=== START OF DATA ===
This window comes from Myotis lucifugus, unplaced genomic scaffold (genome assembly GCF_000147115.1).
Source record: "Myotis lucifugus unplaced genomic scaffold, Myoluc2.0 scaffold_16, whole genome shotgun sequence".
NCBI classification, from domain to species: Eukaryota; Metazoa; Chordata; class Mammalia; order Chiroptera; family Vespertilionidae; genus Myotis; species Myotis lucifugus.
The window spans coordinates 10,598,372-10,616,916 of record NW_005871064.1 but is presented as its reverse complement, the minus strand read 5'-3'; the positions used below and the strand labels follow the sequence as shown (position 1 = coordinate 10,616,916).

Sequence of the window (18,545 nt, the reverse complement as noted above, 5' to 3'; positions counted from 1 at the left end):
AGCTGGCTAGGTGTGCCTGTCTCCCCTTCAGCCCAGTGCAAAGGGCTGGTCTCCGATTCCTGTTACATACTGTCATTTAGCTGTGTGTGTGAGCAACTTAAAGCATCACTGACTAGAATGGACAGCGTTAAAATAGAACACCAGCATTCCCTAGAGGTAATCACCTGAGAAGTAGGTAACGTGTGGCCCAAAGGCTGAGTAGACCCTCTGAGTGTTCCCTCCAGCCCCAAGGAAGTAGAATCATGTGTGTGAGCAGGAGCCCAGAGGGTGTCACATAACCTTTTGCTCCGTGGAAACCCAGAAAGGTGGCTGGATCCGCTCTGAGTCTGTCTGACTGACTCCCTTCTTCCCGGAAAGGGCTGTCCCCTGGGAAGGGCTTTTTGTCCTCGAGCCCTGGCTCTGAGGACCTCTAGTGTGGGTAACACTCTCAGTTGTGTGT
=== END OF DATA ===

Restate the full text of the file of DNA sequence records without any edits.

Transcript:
This window comes from Myotis lucifugus, unplaced genomic scaffold (genome assembly GCF_000147115.1).
Source record: "Myotis lucifugus unplaced genomic scaffold, Myoluc2.0 scaffold_16, whole genome shotgun sequence".
NCBI classification, from domain to species: Eukaryota; Metazoa; Chordata; class Mammalia; order Chiroptera; family Vespertilionidae; genus Myotis; species Myotis lucifugus.
The window spans coordinates 10,598,372-10,616,916 of record NW_005871064.1 but is presented as its reverse complement, the minus strand read 5'-3'; the positions used below and the strand labels follow the sequence as shown (position 1 = coordinate 10,616,916).

Sequence of the window (18,545 nt, the reverse complement as noted above, 5' to 3'; positions counted from 1 at the left end):
AGCTGGCTAGGTGTGCCTGTCTCCCCTTCAGCCCAGTGCAAAGGGCTGGTCTCCGATTCCTGTTACATACTGTCATTTAGCTGTGTGTGTGAGCAACTTAAAGCATCACTGACTAGAATGGACAGCGTTAAAATAGAACACCAGCATTCCCTAGAGGTAATCACCTGAGAAGTAGGTAACGTGTGGCCCAAAGGCTGAGTAGACCCTCTGAGTGTTCCCTCCAGCCCCAAGGAAGTAGAATCATGTGTGTGAGCAGGAGCCCAGAGGGTGTCACATAACCTTTTGCTCCGTGGAAACCCAGAAAGGTGGCTGGATCCGCTCTGAGTCTGTCTGACTGACTCCCTTCTTCCCGGAAAGGGCTGTCCCCTGGGAAGGGCTTTTTGTCCTCGAGCCCTGGCTCTGAGGACCTCTAGTGTGGGTAACACTCTCAGTTGTGTGT